Blockchains and Oracles: A Primer

Ekin Tuna
Ekin Tuna
May 18, 2019 · 5 min read

This is the first blog post in a series that explains some of what happens under the hood when we want to rely on information that is outside a blockchain.

As decentralized finance grows we’ve seen an explosion in the number of companies that use smart contracts in their business models. Business logic that is deployed on top of a blockchain now governs an increasing number of assets and transactions. Some of that logic, however, depends on receiving information from off-chain sources, such as share and commodities prices. But how can we know if this data is reliable? To have a useful blockchain-based application, this app has to use an oracle to collect external data.

A bit of background

When Satoshi Nakamoto invented blockchain technology, he solved a fundamentally difficult problem. His design ensured information validity between multiple parties that don’t trust each other and don’t communicate over secure channels.

The way that Bitcoin and other subsequent blockchains solved this problem was through the use of public key cryptography when constructing transactions. The user that sends a transaction defines the conditions for accessing the money transferred in the OPCODES that construct the transaction. If one can display the possession of the right key they have a legitimate claim to the funds that are locked with that key. This removes the need for trust as any member of the network can verify the legitimacy of any transaction that has taken place.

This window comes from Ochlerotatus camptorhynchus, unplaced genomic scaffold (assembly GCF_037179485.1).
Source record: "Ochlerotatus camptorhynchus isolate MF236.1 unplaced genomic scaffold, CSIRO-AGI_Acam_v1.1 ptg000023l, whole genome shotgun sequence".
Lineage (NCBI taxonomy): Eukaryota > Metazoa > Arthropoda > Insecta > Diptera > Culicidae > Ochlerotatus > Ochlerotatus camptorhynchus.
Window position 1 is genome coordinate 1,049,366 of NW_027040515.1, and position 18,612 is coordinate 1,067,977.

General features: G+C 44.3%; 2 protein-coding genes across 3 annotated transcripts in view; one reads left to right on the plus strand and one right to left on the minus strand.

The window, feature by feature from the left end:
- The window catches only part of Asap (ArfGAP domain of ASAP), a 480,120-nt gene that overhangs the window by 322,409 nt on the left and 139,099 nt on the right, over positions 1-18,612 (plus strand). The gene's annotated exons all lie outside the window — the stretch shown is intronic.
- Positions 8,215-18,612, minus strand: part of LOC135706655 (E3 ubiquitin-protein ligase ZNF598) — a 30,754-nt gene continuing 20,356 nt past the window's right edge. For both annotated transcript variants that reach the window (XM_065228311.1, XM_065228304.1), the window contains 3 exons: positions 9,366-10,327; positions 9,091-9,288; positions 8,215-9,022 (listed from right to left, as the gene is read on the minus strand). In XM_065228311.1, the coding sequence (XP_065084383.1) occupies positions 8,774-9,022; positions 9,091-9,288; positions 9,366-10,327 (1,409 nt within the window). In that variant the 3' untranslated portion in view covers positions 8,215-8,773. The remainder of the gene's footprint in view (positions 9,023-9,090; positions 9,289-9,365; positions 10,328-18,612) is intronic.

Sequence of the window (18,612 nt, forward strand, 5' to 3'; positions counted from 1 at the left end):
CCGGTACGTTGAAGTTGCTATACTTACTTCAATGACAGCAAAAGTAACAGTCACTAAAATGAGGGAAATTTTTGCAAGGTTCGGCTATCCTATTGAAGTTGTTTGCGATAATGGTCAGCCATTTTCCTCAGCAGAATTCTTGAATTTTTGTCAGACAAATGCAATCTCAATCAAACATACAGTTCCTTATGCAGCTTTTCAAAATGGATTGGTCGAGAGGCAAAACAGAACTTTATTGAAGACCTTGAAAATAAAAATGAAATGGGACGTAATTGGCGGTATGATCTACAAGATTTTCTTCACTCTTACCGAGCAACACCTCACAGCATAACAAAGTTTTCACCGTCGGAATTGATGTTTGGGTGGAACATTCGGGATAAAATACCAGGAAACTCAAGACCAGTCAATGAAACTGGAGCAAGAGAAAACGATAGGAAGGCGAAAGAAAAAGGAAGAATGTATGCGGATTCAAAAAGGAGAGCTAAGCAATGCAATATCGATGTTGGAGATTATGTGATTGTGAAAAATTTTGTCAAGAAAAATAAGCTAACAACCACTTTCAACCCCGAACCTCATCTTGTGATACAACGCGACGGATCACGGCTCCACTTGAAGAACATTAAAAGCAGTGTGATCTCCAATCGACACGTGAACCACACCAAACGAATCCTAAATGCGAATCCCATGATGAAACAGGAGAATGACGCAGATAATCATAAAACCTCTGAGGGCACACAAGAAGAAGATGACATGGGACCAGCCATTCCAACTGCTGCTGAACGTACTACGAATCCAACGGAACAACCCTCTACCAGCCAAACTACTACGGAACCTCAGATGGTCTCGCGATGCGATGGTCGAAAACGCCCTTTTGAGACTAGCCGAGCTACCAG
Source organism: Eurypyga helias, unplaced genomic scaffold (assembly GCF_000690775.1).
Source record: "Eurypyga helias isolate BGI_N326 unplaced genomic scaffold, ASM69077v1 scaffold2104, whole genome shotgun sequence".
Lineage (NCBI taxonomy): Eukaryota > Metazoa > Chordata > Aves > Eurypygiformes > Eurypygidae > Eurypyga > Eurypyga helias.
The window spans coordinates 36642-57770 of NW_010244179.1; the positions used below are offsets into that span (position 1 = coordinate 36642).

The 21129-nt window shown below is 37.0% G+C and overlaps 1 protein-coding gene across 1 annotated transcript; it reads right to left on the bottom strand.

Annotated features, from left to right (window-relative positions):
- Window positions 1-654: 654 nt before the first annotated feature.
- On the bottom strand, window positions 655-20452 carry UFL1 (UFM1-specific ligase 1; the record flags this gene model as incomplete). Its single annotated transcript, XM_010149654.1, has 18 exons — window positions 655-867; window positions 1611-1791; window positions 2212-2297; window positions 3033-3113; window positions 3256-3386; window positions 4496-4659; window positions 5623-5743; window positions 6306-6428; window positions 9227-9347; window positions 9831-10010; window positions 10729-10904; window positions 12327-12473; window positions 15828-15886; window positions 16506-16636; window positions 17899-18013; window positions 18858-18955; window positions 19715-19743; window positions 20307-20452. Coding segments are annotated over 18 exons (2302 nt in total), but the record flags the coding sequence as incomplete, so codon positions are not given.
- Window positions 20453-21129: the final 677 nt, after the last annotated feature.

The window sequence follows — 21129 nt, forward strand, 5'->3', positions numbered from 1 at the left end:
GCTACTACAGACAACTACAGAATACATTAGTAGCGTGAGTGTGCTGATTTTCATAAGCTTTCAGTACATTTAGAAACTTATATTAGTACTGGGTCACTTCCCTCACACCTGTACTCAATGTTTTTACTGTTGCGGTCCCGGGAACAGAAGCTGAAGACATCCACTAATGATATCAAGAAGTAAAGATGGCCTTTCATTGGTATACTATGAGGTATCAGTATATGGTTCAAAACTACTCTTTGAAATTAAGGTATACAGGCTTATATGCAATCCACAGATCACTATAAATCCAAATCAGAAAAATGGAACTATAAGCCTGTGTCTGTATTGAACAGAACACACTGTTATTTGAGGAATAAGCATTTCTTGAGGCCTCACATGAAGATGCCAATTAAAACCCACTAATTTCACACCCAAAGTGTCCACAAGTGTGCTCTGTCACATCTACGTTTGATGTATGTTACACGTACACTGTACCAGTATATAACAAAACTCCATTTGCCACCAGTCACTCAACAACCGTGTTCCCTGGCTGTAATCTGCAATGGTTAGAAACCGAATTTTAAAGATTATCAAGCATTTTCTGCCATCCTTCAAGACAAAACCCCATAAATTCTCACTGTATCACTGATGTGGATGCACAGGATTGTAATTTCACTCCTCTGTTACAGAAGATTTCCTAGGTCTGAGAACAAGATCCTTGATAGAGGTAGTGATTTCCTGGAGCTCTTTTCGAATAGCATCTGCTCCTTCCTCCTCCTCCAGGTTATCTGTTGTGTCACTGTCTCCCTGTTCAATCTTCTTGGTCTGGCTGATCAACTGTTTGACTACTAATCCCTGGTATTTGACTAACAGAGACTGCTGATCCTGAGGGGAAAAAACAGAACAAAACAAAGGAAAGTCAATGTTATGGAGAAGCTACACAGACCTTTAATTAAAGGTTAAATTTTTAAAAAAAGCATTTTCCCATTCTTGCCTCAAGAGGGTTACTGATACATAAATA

A blockchain starts from a genesis block. Each block includes chronologically advancing transactions which can be traced down all the way to the genesis block. This creates a source of trust for the validity of the transactions that are included on the blockchain.

This means that when it comes to transactions a blockchain is a closed system, where the information is structured and verifiable. We can be reasonably certain that the transactions that are included in the blocks are secure as the security is dependent on the consensus mechanism itself. However, it is possible to include external information on transactions as well. This means that whereas a transaction itself may be valid it may store information that is not.

Already since block 0

Recording external information on a blockchain is nothing new however. The following message was recorded in the genesis block of Bitcoin:

“The Times 03/Jan/2009 Chansellor on brink of second bailout for banks.”

As we are able to write logic such as executable code to the blockchain it’s possible to make conditional actions based on this type of arbitrary data. This, however, brings a need to be certain of the validity of the information that is being included in the transaction.

So let’s evaluate the case in point. In order to verify that the article really exists anyone can go to the archives in their nearest library and verify that the article actually has been included in the published issue. Whereas we can be quite certain that our own sensory experiences allow us to accurately measure if the article was really printed in Time Magazine, let’s consider a different scenario for a second.